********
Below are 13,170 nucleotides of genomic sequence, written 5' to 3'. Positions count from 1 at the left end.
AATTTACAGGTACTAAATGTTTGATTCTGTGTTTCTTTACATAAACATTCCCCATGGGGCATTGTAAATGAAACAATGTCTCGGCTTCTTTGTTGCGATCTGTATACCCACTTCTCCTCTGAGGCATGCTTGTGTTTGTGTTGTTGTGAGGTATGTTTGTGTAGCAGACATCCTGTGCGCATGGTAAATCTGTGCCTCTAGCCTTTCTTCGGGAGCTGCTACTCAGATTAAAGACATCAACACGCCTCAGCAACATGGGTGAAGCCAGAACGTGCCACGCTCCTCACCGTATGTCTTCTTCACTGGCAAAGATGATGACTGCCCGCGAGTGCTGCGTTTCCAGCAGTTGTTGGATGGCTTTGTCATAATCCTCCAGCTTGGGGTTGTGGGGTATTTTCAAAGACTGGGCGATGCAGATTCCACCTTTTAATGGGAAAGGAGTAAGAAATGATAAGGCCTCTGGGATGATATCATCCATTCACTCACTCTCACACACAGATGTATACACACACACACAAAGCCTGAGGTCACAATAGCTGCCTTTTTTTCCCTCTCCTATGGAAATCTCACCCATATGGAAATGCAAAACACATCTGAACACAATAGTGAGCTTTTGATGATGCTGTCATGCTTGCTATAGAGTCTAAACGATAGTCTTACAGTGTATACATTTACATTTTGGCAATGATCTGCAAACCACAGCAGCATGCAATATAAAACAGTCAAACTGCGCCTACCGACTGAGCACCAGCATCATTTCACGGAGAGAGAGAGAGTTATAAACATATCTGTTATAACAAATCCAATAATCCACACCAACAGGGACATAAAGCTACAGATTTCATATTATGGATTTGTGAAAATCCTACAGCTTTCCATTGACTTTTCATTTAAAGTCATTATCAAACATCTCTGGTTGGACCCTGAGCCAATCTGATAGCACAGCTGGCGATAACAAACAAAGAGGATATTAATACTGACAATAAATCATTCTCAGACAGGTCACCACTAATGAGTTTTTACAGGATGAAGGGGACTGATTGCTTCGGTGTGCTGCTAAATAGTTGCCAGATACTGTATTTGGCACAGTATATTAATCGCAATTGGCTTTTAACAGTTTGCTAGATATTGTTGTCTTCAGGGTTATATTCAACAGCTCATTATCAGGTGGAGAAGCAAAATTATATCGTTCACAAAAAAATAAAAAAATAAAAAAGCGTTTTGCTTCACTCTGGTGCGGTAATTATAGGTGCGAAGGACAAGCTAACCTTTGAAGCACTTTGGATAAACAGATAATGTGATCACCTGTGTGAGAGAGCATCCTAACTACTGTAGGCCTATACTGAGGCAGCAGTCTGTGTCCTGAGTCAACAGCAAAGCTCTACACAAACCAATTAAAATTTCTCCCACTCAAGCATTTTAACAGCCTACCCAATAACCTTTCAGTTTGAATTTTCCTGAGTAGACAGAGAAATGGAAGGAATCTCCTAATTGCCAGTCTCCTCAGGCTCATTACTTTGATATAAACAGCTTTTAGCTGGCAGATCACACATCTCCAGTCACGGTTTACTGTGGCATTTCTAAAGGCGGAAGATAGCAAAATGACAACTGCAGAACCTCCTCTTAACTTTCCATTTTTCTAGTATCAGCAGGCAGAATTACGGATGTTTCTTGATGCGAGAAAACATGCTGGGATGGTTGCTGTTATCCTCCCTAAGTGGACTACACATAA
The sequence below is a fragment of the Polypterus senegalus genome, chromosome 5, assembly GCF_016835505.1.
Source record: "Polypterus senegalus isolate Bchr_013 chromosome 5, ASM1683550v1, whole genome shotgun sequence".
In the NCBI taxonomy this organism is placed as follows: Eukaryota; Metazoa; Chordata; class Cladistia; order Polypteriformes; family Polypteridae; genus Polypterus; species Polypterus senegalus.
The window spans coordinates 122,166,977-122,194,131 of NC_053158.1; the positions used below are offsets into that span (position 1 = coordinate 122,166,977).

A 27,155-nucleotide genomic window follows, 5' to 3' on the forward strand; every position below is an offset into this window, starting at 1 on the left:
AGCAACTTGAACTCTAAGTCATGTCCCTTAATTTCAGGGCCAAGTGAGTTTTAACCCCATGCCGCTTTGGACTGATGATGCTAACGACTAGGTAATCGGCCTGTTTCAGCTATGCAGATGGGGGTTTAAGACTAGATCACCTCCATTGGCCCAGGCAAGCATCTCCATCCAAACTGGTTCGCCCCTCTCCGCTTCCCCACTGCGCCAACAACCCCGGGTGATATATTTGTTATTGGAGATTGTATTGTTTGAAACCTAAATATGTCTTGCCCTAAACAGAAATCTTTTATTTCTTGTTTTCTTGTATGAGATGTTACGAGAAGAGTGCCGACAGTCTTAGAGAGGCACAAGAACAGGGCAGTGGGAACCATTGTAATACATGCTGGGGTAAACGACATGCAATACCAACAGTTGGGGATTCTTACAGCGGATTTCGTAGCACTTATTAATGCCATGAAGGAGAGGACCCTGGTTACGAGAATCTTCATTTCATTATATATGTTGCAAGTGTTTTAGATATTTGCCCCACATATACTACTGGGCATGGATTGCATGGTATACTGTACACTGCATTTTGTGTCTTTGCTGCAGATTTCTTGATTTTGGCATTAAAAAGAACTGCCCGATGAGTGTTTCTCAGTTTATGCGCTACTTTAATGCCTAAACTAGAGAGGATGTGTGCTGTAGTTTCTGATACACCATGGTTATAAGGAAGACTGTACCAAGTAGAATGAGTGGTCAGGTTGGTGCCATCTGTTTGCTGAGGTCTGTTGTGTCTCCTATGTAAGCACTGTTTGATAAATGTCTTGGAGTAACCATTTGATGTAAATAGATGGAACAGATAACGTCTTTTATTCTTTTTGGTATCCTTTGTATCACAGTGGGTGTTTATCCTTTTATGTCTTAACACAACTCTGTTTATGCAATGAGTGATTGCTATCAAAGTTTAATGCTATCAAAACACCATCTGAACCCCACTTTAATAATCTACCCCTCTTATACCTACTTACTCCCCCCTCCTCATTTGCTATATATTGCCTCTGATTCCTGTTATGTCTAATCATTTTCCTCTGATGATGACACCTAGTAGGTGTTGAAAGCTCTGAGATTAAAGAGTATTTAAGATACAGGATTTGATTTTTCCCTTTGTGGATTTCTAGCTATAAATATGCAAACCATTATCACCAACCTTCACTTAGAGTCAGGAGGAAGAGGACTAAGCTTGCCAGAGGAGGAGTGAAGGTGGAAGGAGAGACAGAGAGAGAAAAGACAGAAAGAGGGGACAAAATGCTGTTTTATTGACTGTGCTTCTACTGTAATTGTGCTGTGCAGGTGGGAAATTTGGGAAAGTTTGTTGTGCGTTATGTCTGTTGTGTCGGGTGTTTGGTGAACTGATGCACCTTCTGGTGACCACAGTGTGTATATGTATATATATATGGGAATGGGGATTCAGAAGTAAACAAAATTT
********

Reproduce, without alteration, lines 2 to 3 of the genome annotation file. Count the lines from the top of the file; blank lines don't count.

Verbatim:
AATTTACAGGTACTAAATGTTTGATTCTGTGTTTCTTTACATAAACATTCCCCATGGGGCATTGTAAATGAAACAATGTCTCGGCTTCTTTGTTGCGATCTGTATACCCACTTCTCCTCTGAGGCATGCTTGTGTTTGTGTTGTTGTGAGGTATGTTTGTGTAGCAGACATCCTGTGCGCATGGTAAATCTGTGCCTCTAGCCTTTCTTCGGGAGCTGCTACTCAGATTAAAGACATCAACACGCCTCAGCAACATGGGTGAAGCCAGAACGTGCCACGCTCCTCACCGTATGTCTTCTTCACTGGCAAAGATGATGACTGCCCGCGAGTGCTGCGTTTCCAGCAGTTGTTGGATGGCTTTGTCATAATCCTCCAGCTTGGGGTTGTGGGGTATTTTCAAAGACTGGGCGATGCAGATTCCACCTTTTAATGGGAAAGGAGTAAGAAATGATAAGGCCTCTGGGATGATATCATCCATTCACTCACTCTCACACACAGATGTATACACACACACACAAAGCCTGAGGTCACAATAGCTGCCTTTTTTTCCCTCTCCTATGGAAATCTCACCCATATGGAAATGCAAAACACATCTGAACACAATAGTGAGCTTTTGATGATGCTGTCATGCTTGCTATAGAGTCTAAACGATAGTCTTACAGTGTATACATTTACATTTTGGCAATGATCTGCAAACCACAGCAGCATGCAATATAAAACAGTCAAACTGCGCCTACCGACTGAGCACCAGCATCATTTCACGGAGAGAGAGAGAGTTATAAACATATCTGTTATAACAAATCCAATAATCCACACCAACAGGGACATAAAGCTACAGATTTCATATTATGGATTTGTGAAAATCCTACAGCTTTCCATTGACTTTTCATTTAAAGTCATTATCAAACATCTCTGGTTGGACCCTGAGCCAATCTGATAGCACAGCTGGCGATAACAAACAAAGAGGATATTAATACTGACAATAAATCATTCTCAGACAGGTCACCACTAATGAGTTTTTACAGGATGAAGGGGACTGATTGCTTCGGTGTGCTGCTAAATAGTTGCCAGATACTGTATTTGGCACAGTATATTAATCGCAATTGGCTTTTAACAGTTTGCTAGATATTGTTGTCTTCAGGGTTATATTCAACAGCTCATTATCAGGTGGAGAAGCAAAATTATATCGTTCACAAAAAAATAAAAAAATAAAAAAGCGTTTTGCTTCACTCTGGTGCGGTAATTATAGGTGCGAAGGACAAGCTAACCTTTGAAGCACTTTGGATAAACAGATAATGTGATCACCTGTGTGAGAGAGCATCCTAACTACTGTAGGCCTATACTGAGGCAGCAGTCTGTGTCCTGAGTCAACAGCAAAGCTCTACACAAACCAATTAAAATTTCTCCCACTCAAGCATTTTAACAGCCTACCCAATAACCTTTCAGTTTGAATTTTCCTGAGTAGACAGAGAAATGGAAGGAATCTCCTAATTGCCAGTCTCCTCAGGCTCATTACTTTGATATAAACAGCTTTTAGCTGGCAGATCACACATCTCCAGTCACGGTTTACTGTGGCATTTCTAAAGGCGGAAGATAGCAAAATGACAACTGCAGAACCTCCTCTTAACTTTCCATTTTTCTAGTATCAGCAGGCAGAATTACGGATGTTTCTTGATGCGAGAAAACATGCTGGGATGGTTGCTGTTATCCTCCCTAAGTGGACTACACATAA
The sequence below is a fragment of the Polypterus senegalus genome, chromosome 5, assembly GCF_016835505.1.